Vernon Property

By: Korie Marshall

First the land was stolen from the First Nations and sold to his family, says local resident Vernon Pawloske. Now he says it is like the BC government and BC Assessment are trying to take it away from him.
Pawloske says his family was the first since the First Nations people to use the land his family has been farming on Hinkelman Road, southeast of McBride. His father was granted the northwest quarter of District Lot 7229 in 1940. Pawloske was born in 1945, and worked the farm with his parents from a very young age. After he left school as a young teenager, the family applied for the northeast quarter as well, for him to start working.

The Pawloske’s supplied McBride and sometimes Valemount with potatoes for many years, weeding up to three large fields by hand. They used horses and man-power for cutting and stacking hay, had flocks of geese, and grew other vegetables and animals.

Pawloske’s father had a severe heart attack in 1970, and after that, both his and his mother’s names were put on the properties. After his father passed away, he continued to live in the two-bedroom, one-story farm house with his mother. They also shared a love of flowers, fruiting trees and lilac bushes, some of the things Pawloske is most proud of, besides his life of hard work on the farm. When his mother passed just a few years ago, Pawloske continued to live a solitary life on the farm with few modern conveniences – no telephone, no regular power connection, no modern plumbing. Recently, he joined the Open Gate Garden, and has been sharing his knowledge of gardening and his work ethic with other community members. He’s also been learning to use computers and social media at the library, and has just gotten his first cell phone.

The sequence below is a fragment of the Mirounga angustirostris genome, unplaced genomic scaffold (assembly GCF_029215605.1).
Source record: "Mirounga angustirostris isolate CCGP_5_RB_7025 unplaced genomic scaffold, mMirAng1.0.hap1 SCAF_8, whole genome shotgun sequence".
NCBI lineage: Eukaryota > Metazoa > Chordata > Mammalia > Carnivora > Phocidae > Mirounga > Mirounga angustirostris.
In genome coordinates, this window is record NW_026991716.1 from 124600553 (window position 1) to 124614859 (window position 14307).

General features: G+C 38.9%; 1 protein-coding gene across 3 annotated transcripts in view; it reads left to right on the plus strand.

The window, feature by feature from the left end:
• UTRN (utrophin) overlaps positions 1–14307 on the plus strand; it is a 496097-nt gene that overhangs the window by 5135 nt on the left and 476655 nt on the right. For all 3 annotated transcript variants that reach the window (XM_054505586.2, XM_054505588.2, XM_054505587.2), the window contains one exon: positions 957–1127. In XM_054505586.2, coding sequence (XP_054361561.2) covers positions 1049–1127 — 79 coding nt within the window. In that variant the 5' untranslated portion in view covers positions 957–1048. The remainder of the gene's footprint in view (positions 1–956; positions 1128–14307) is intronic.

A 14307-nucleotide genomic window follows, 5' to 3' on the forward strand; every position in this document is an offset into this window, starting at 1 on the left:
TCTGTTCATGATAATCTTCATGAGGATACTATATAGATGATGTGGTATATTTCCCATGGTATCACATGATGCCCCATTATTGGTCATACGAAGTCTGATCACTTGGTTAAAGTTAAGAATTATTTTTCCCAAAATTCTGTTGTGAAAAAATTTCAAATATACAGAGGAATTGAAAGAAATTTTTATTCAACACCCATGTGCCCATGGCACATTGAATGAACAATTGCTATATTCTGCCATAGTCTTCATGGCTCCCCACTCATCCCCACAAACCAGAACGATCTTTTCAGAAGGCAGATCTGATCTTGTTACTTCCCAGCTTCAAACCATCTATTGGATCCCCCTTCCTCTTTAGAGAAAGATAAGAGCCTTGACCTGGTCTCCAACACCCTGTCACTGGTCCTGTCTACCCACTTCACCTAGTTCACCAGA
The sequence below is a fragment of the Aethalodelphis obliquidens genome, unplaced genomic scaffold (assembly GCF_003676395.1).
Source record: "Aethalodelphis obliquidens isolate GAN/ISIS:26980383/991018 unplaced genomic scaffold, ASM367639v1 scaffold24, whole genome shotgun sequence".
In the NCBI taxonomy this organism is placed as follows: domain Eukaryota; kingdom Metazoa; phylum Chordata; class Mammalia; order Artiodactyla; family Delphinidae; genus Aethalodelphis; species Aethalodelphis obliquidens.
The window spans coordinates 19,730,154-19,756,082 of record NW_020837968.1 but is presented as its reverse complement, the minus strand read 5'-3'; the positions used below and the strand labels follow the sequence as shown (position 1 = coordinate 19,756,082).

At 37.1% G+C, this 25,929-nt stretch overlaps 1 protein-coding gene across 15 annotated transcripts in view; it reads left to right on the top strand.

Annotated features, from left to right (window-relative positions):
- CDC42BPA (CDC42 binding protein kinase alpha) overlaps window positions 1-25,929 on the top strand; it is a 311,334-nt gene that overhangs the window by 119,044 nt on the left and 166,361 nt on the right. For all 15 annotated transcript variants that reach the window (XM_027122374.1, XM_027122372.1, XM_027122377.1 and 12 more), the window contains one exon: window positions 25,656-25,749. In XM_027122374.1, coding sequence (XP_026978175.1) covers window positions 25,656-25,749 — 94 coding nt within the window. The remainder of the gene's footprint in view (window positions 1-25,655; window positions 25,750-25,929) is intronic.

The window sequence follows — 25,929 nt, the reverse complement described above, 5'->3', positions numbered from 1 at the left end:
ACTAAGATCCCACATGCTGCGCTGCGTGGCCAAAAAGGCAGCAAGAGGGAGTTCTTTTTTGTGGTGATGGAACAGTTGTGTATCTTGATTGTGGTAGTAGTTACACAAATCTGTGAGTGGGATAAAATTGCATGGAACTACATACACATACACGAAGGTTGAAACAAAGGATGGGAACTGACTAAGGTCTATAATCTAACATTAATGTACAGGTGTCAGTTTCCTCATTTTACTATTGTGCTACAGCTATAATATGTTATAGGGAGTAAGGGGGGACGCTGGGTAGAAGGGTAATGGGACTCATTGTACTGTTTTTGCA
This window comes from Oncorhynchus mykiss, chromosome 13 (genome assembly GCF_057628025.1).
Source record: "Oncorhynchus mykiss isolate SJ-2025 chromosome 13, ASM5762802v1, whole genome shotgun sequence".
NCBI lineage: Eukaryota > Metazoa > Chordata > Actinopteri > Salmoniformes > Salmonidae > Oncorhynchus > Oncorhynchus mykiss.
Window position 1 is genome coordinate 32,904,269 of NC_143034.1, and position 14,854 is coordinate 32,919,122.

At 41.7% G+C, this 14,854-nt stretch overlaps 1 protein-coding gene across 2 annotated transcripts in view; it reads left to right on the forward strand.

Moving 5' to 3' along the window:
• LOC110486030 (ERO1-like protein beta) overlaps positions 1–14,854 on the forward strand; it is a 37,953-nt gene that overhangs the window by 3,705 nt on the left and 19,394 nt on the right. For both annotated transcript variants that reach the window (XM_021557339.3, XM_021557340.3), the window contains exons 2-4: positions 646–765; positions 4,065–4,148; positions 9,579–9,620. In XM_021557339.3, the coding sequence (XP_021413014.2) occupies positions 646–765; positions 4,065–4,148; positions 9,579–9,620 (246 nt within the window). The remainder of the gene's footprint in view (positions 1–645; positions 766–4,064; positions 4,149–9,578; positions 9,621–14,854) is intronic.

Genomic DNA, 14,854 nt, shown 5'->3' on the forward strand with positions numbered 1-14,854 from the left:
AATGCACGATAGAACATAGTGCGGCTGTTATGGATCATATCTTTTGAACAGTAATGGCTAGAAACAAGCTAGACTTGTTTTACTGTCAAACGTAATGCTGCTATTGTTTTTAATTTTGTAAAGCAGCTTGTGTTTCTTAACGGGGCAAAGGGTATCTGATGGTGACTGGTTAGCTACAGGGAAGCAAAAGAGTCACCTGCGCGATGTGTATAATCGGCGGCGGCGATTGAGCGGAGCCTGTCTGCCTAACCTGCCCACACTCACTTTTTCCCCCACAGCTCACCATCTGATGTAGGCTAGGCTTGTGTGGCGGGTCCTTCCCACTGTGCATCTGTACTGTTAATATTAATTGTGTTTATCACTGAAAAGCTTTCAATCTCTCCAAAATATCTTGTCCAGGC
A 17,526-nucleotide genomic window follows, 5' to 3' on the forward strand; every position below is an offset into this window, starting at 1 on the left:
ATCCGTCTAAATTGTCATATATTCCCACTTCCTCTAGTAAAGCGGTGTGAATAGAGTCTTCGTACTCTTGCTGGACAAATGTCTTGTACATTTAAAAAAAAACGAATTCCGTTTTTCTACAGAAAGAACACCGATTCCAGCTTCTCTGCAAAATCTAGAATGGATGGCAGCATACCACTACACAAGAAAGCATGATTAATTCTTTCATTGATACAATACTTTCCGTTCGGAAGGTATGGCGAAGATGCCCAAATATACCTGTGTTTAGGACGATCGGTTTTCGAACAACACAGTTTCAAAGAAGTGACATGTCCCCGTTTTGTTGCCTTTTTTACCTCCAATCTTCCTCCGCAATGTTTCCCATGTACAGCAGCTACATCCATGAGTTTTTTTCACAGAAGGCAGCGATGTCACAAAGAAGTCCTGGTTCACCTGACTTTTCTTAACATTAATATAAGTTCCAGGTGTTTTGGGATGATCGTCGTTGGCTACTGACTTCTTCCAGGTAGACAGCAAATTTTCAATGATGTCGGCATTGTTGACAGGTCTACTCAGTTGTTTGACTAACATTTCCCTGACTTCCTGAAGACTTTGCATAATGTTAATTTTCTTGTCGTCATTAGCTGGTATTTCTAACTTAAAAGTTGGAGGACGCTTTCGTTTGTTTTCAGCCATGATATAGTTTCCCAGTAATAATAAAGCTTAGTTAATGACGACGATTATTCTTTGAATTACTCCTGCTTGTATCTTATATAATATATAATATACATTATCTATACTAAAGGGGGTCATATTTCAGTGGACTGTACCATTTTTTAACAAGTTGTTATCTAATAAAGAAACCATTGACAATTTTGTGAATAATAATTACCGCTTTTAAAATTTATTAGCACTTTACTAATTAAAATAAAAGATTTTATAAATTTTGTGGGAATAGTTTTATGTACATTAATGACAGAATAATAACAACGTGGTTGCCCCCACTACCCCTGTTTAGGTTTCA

When the properties were granted to the family, Pawloske says they were required to identify the purpose of the land – it was to be used as farmland.

“We met all the requirements. The land was inspected by an official after we did the work, and we were granted indefeasible title to that land to use as we saw fit,” says Pawloske.

The family planned to continue to use it as farmland, but it was theirs, no conditions attached, he says, by an agreement that could not be revoked.

In 1981, Regulation 438/81 came into force, which prescribed classes of property under the BC Assessment Act. Then in 1995, the Classification of Land as a Farm Regulation (BC 411/95) came into force, which lists what land may qualify as farm class. It lists land used for a “qualifying agricultural use”, land used to contribute to that use, the farmer’s dwelling, land in the Agricultural Land Reserve that is used for a retired farmer’s dwelling, and in some cases, vacant land associated with a farm. Pawlosek’s properties are both within the ALR. The regulation also sets out annual sales that must be met for the farm to continue to qualify as farm class.